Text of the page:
Girls Look to University from Za’atari Refugee Camp

“I will not let these circumstances dispel my dream.”

Aya, 16 years old, is trying hard to study, participate in classes, and is even starting to think about what she wants to focus on in university. With an interest in nursing, which has always been her grandfather’s dream for her, she strives to do well in school and make her family proud.

Aya is also a refugee from Syria and navigates the reality of displacement in Jordan’s Za’atari Camp, where she has lived with her family since 2012.

Last year, Aya was a shy girl who avoided interacting with peers or thinking about her future.

“I was very shy,” Aya said. “I couldn’t socialize with people, and I stayed alone even if in a group. But after I began participating in the educational programs organized by TIGER, my personality became stronger and increased my confidence.”

Aya, who wants to study nursing at university

Aya wants to study nursing when she attends university

TIGER, the UNHCR-funded These Inspiring Girls Enjoy Reading program, engages young Syrian girls in learning through mentorship, career counseling, community initiatives, and leadership and innovation activities. Individualized coaching enables self-paced learning, so participants like Aya can connect their school assignments with their own needs and interests.

Aya is not the only TIGER girl in Za’atari Camp preparing for university. Saja, who has participated in TIGER programming for nearly two years, wants to study the English language to continue serving her community like she has through TIGER leadership activities and community campaigns.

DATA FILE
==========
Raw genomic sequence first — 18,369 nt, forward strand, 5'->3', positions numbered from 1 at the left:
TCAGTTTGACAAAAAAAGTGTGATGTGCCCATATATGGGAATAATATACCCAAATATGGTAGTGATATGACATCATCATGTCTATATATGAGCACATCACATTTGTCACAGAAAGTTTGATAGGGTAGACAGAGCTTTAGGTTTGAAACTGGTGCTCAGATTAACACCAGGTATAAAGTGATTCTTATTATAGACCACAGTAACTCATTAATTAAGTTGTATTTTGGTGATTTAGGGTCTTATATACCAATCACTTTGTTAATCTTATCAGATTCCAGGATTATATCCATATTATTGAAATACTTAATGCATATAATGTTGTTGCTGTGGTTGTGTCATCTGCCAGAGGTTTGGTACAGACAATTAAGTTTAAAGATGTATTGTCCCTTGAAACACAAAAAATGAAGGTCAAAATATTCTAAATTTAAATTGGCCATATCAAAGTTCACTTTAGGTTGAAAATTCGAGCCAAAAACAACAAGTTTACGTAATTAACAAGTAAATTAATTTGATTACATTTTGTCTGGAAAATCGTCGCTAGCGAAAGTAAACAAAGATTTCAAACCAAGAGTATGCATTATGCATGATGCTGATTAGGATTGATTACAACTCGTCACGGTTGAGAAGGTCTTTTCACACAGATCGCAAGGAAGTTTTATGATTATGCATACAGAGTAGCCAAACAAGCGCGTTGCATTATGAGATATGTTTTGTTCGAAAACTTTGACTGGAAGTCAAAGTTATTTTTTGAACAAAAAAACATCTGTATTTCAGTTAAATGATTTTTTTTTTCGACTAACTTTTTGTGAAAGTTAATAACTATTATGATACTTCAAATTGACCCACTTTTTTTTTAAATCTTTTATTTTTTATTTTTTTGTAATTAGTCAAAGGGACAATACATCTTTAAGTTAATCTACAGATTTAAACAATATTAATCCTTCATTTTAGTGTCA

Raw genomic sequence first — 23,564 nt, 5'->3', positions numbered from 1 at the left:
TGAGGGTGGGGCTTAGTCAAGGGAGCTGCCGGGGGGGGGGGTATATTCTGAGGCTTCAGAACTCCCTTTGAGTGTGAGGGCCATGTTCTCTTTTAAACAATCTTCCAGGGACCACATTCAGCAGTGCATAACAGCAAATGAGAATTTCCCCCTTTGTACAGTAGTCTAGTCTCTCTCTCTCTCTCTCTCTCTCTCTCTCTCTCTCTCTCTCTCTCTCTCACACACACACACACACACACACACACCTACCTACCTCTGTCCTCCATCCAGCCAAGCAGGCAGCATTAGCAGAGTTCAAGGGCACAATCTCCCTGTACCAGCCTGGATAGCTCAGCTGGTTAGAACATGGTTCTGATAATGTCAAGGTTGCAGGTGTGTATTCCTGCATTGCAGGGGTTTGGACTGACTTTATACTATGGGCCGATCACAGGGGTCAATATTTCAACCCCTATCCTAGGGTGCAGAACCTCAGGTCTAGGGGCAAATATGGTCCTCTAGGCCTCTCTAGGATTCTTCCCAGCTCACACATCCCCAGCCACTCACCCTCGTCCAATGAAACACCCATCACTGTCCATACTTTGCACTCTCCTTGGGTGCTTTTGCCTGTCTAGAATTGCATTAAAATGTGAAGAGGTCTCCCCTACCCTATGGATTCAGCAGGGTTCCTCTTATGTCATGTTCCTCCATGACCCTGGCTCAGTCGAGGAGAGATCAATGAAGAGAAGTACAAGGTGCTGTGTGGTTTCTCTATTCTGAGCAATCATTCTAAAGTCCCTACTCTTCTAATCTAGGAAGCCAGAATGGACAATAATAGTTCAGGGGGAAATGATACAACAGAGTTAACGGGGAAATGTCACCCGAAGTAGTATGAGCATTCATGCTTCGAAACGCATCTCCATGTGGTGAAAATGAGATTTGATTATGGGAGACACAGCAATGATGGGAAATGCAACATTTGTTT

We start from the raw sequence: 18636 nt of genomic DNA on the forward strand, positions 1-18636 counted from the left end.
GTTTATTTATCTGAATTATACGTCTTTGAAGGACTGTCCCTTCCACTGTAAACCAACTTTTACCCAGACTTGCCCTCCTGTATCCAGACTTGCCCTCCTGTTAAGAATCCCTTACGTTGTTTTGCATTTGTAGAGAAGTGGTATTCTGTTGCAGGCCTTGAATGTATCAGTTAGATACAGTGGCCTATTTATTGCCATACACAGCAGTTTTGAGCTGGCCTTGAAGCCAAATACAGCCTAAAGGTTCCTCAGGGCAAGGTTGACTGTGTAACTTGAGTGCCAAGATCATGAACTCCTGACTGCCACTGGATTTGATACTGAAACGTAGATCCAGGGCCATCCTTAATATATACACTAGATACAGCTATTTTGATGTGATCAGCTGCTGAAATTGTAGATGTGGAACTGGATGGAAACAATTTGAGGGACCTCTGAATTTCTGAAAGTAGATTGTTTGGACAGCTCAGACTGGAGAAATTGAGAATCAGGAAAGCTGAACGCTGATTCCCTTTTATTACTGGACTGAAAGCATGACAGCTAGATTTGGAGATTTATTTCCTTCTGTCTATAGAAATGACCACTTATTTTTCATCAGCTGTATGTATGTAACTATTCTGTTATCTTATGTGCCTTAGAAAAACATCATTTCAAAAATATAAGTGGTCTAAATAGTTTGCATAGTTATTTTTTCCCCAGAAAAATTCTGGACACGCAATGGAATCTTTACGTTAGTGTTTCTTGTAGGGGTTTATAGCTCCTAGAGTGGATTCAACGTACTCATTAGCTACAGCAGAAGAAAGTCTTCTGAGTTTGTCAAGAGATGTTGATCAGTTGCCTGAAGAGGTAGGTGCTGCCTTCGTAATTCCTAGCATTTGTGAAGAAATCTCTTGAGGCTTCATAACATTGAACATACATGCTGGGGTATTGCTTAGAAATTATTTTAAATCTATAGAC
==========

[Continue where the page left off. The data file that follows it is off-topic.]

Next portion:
“I hope to study the specialty of translating the English language,” Saja said. “Language is very important—it opens up new horizons and many aspirations for us to find job opportunities and gives me strong motivation to help my community.”

As students prepare to take the Tawjihi exam—the last stage of secondary school—they are beginning to think about where to attend university and how to navigate higher education. Saja, Aya, and others recently toured Zarqa University with Blumont staff to learn about different areas of study.

“It was a wonderful visit,” Saja said. “This gave me motivation to continue my studies and succeed and gave me hope that I will not just sit at home after I finish school.”

Younger students are also preparing themselves for the future. 15-year-old Nour has decided to study medicine and is already active in the scientific community. She competed in a robotics competition organized by the UNHCR-funded Innovation Lab and, like Saja, is learning English.

“Studying medicine is very difficult,” Nour said. With help strengthening her language skills in TIGER courses, she is now able to “follow and search for more scientific resources that help me develop myself in order to achieve my dream.”

Nour is looking forward to competing in the regional robotics competition this March and is starting to save up for college.

“Studying medicine is very expensive, so I save some money in order to help my family when I go to university,” Nour said. “The economic conditions in the camp are very difficult and I don’t want to put pressure on them, but I will not let these circumstances dispel my dream that I seek.”


Blumont’s Za’atari Community Based Protection Program (CBP), funded by UNHCR, works to protect the well-being, rights and dignity of Za’atari Camp residents through integrated and sustainable programming focused on case management, community mobilization and community engagement.


Za’atari Community Based Protection Program (CBP)

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